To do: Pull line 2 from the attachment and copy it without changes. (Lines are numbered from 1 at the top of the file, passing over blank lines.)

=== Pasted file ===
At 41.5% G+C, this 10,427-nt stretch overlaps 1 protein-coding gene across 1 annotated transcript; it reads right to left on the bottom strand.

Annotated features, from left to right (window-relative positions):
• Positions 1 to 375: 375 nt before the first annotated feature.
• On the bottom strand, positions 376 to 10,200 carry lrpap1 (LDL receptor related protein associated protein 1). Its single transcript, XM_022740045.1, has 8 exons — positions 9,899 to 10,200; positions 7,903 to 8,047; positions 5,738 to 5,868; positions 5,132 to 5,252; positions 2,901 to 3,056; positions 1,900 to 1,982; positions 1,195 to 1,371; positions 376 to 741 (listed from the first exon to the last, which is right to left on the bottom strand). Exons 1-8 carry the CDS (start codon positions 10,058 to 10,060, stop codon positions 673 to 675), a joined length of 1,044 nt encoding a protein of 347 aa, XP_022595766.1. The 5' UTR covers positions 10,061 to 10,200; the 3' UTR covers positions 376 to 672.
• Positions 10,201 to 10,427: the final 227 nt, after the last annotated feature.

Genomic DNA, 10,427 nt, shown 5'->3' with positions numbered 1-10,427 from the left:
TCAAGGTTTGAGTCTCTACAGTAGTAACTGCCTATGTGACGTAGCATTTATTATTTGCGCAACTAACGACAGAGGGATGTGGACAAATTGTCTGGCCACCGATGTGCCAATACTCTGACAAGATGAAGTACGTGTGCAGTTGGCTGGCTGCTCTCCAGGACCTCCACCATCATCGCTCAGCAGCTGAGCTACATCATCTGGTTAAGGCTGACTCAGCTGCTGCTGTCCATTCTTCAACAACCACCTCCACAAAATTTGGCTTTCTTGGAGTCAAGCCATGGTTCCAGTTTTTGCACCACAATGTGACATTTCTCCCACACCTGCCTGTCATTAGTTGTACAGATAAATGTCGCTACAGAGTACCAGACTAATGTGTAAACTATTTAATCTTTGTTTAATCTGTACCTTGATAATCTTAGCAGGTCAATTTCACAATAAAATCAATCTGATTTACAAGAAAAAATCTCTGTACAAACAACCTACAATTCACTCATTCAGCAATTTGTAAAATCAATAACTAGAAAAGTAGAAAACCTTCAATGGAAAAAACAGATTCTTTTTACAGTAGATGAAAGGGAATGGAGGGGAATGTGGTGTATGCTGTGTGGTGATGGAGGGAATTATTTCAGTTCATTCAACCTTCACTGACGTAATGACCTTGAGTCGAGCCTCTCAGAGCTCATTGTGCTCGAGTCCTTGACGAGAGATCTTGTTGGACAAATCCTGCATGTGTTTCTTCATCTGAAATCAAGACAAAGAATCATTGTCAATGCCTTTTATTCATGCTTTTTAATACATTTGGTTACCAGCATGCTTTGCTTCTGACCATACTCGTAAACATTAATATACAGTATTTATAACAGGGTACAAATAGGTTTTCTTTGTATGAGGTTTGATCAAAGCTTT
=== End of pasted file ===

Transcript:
Annotated features, from left to right (window-relative positions):